The Sicilian, aka my husband for those who are new to this blog, retired several years ago. I think he is becoming an old man. He yells at the nightly news on TV until I say, “Do I need to shut off this program?” He has a growing collection of short pencils with no erasers from the golf course.
“Why don’t you take leave then at the golf course?” I ask.
“I never remember them,” he responds.
He saves small broken pieces of plastic, loose screws, and bits of paper with writing he can’t decipher. I find these in his sock drawer, pockets, and the washer or dryer; I toss them away. The coins from his pockets that rattle in the dryer are mine. On a good week I can earn 75 cents.
I’m never sure what will trigger his next rant, which is what makes my life exciting. Thankfully his ravings are not directed toward me, but it is impossible to ignore them as his volume rattles the goblets in the china cupboard. Like most Sicilians, he talks with his hands and has no volume control.
For the past two weeks he’s been yelling at the TV when commercials for Memorial Day Sales appear. The Sicilian is a veteran, having served almost four years in the USAF, and while he disdains the time he spent in the service of his country, he strongly believes car sales, parties, and festivals should not be part of the one day a year we remember the brave men and women who gave their life in defense of our country. I agree with him.
“This is not the time to sell mattresses. Buy a car or a new appliance,” he screams again at the TV. “I bet most the people in this country don’t even know what Memorial Day is?”
I respond with, “Supper is coming along. Should be ready in about ten minutes.”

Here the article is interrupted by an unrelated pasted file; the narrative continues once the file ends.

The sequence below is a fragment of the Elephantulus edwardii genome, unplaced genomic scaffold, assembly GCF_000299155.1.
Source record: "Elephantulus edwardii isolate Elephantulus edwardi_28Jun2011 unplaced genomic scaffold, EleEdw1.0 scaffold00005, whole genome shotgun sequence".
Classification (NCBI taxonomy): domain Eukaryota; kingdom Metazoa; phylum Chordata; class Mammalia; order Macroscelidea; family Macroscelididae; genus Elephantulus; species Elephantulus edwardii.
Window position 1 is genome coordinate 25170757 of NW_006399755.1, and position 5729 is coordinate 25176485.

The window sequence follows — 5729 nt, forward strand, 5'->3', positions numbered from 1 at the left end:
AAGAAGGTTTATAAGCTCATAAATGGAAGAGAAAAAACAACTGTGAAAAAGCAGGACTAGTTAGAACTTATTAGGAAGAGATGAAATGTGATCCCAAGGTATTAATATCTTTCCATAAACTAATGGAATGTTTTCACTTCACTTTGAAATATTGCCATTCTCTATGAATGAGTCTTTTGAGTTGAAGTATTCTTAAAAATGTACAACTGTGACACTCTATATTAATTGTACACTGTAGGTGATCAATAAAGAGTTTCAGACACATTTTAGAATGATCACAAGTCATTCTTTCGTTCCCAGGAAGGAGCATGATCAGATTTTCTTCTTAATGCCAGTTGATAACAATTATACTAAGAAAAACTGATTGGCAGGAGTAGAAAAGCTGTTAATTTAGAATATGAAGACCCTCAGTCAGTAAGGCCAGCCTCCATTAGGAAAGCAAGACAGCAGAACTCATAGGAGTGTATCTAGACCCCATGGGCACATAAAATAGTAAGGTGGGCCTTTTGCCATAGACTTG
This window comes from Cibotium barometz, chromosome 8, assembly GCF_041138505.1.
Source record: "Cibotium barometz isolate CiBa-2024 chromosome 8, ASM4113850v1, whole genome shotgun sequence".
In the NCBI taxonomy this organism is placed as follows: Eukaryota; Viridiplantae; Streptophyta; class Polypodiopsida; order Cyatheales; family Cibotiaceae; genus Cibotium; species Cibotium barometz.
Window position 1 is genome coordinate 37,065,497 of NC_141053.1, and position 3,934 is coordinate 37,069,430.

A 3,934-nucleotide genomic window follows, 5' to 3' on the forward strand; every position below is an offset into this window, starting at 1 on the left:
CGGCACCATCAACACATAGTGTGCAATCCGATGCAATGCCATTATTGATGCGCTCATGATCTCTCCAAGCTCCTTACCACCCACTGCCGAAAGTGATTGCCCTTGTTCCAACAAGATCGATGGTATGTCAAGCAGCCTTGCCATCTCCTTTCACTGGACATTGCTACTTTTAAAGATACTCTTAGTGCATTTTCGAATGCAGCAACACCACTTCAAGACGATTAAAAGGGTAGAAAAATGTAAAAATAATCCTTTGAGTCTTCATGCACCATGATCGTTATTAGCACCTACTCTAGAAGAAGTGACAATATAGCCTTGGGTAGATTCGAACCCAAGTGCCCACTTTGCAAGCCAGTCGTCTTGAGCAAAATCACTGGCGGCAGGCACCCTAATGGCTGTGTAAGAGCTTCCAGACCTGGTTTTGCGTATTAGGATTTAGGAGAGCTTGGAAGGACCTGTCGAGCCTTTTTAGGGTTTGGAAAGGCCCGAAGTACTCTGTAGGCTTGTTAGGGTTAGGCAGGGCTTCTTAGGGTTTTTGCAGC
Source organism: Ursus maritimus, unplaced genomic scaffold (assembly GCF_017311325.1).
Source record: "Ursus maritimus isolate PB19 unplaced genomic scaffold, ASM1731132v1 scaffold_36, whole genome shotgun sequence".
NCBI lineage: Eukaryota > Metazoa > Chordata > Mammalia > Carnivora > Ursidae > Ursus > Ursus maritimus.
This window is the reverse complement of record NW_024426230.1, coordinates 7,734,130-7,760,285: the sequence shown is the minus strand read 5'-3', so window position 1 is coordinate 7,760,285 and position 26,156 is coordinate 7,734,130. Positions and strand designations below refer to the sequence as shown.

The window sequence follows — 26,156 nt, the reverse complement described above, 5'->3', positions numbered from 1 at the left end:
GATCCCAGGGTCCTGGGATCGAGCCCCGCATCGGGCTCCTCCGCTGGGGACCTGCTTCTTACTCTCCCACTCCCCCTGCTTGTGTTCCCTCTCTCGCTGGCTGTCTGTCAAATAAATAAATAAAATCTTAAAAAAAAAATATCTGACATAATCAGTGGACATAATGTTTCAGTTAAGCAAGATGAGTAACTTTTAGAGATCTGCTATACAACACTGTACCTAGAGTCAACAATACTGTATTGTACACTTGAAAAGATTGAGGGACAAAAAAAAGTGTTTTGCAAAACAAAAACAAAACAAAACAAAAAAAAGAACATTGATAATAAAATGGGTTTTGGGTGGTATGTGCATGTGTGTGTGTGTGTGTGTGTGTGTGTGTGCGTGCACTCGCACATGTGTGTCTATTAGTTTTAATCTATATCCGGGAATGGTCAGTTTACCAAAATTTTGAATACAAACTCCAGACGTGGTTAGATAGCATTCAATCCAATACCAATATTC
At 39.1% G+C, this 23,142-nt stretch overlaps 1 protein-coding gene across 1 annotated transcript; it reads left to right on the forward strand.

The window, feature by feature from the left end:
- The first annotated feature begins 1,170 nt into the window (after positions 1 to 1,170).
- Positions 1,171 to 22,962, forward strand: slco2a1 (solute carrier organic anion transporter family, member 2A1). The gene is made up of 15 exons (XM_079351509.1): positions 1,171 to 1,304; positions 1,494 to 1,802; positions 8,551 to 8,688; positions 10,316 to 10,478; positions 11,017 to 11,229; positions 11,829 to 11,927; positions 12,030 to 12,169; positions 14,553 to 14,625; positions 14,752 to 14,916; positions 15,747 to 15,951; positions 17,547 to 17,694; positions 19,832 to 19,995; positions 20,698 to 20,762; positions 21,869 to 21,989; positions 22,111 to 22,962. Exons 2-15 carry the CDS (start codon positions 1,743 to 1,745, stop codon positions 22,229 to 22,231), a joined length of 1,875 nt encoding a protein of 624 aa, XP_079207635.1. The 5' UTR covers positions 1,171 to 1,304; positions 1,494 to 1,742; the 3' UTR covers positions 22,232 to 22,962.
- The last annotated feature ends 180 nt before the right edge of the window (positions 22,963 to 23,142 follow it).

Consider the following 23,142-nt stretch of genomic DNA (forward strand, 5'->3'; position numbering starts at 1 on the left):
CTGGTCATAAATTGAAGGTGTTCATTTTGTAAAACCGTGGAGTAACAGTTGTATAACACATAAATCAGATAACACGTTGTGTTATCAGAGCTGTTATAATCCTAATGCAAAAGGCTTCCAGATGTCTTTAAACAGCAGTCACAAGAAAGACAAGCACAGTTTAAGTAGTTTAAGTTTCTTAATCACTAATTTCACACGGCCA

“Not that any one cares, but the flag is to be flown at half-staff in the morning, and at noon is raised to full staff.”
“I read in the paper that a group is putting flags on every grave in the Chalmette National Cemetery,” I said.
“Probably the VFW. Which post? My VFW used to do that.”
“Why don’t you transfer your membership to the post down the street?” I ask.
“No way. I don’t have anything in common with those people. They are a pack of beggars.”
“Your friend Charlie is in the VFW,” I say.
“That’s different. He doesn’t make a big deal about it. Real Veterans don’t talk about their service all the time. My dad never mentioned his WWII service.”
“Yeah, and now you wish he had.”
He’s silent, knowing I have spoken the truth. Our recent trip to the Ardennes was to trace his Dad’s service in the Battle of the Bulge.
For those who care: Memorial day is not the day we remember all veterans, that is reserved for Veteran’s Day on November 11th. This was originally called Armistice Day as it marked the Armistice of WWI, which occurred in the 11th month, on the 11th day, at 11 a.m.
Memorial day is not the day we honor those serving in the military today, that is done on Armed Forces Days. Armed Forces Day was instituted in 1949 by President Truman to replace each branch of the military having a special day. It is always the 3rd Saturday in May.
This Monday is Memorial Day, the one day a year we officially honor the brave men and women who died in defense of this country. Most of these people lost their lives in foreign lands, which earned them a small piece of that land in one of our National Cemeteries. This is their day. Friends we met in Belgium are decorating graves of fallen Americans they have adopted. Men and women they never knew, but earned liberty for them. How can we do less? Take a few moments Monday to remember and be thankful for the countless thousands that gave their all for our country.
Photos of American Cemetary near Omaha Beach.